By: Barry Dorans

In an earlier article, I discussed the importance of selecting the correct business entity. In this article, I will discuss some of the issues that arise regardless of the type of entity you chose.

When one individual wants to form a business, it is not that hard to have the paperwork completed. When there is more than one owner, however, other issues arise. For example, how are profits to be split? It is not uncommon to hear that the parties agree that Sue is to get 60% of the profits and Bill is to get 40%. Have they considered, however, that profits are paid after all of the expenses, including salary or other compensation to the employees? If Sue also provides services to the company and is paid a salary, do we count that in determining the 60%? Note that if Sue has a 60% vote, can she give herself a raise to increase her salary so that there are no profits paid to Bill? These are important issues that need to be ironed out at the outset of the formation of the company.

Second, in terms of decision making, are all decisions made by simple majority vote or are there some decisions that require the agreement of all the owners? Can the majority owner approve the sale of the company’s real estate, borrow money from a bank and/or hire their family member? Will there be restrictions in the agreement that require more than a majority vote to approve those actions? Again, these are items that need to be discussed by the parties at the outset.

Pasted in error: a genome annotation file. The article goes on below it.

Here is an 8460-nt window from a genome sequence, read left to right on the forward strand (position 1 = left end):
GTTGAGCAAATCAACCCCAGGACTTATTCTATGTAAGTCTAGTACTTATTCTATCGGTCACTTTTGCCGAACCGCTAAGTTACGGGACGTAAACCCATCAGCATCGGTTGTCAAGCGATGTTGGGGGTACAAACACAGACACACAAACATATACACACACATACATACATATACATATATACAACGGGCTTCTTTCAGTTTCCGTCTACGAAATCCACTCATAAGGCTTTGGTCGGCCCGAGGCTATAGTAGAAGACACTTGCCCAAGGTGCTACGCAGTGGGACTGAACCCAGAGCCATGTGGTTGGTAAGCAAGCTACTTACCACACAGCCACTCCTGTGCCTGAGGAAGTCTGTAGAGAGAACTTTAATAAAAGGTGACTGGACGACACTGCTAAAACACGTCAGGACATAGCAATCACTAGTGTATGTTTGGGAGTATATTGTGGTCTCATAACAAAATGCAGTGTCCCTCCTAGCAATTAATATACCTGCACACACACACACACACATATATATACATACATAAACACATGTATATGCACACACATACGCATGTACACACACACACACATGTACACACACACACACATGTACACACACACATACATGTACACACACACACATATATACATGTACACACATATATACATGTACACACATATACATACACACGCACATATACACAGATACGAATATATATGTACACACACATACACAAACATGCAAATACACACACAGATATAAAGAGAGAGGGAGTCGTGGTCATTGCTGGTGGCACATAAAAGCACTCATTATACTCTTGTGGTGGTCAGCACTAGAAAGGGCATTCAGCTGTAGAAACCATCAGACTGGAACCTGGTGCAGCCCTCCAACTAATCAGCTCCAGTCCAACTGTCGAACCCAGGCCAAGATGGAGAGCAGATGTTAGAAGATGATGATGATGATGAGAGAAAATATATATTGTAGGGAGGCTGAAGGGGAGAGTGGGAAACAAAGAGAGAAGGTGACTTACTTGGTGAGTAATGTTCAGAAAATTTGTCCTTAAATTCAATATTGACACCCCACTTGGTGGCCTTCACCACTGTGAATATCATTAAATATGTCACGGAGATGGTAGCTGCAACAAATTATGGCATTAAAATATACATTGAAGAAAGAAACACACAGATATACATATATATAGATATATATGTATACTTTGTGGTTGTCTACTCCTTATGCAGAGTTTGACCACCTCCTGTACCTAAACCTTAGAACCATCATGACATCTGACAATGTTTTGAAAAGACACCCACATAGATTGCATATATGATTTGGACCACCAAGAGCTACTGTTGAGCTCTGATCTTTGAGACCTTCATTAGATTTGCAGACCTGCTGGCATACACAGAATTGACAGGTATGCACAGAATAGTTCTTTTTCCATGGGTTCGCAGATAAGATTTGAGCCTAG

Third, do the owners want to have a provision that requires an owner to sell their interest if they no longer work for the company? What if Bill owns 40% of the company, but decides after six months he no longer wants to work there and leaves, does Sue have any ability to force Bill to sell his ownership back? What if Bill goes to work for a competitor, does Sue still have to pay Bill 40% of any of the profits earned by the company?

Similar issues arise upon death or disability. What if Bill dies, does that mean Sue is now in business with Bill’s widow? These issues can be addressed with a Buy-Sell Agreement which is best negotiated when the company is formed.

For each of these reasons, it is very helpful for an individual thinking of starting of business to hire a lawyer to give them advice on how to best protect their interest. It is much easier to reach agreement on these issues at the start of a business, since the owners do not know whether they will be selling their interest or the one acquiring the interest. Once an event has happened, such as the death of an owner, or the owner’s decision to stop working, the owners may have dramatically different views of what is fair.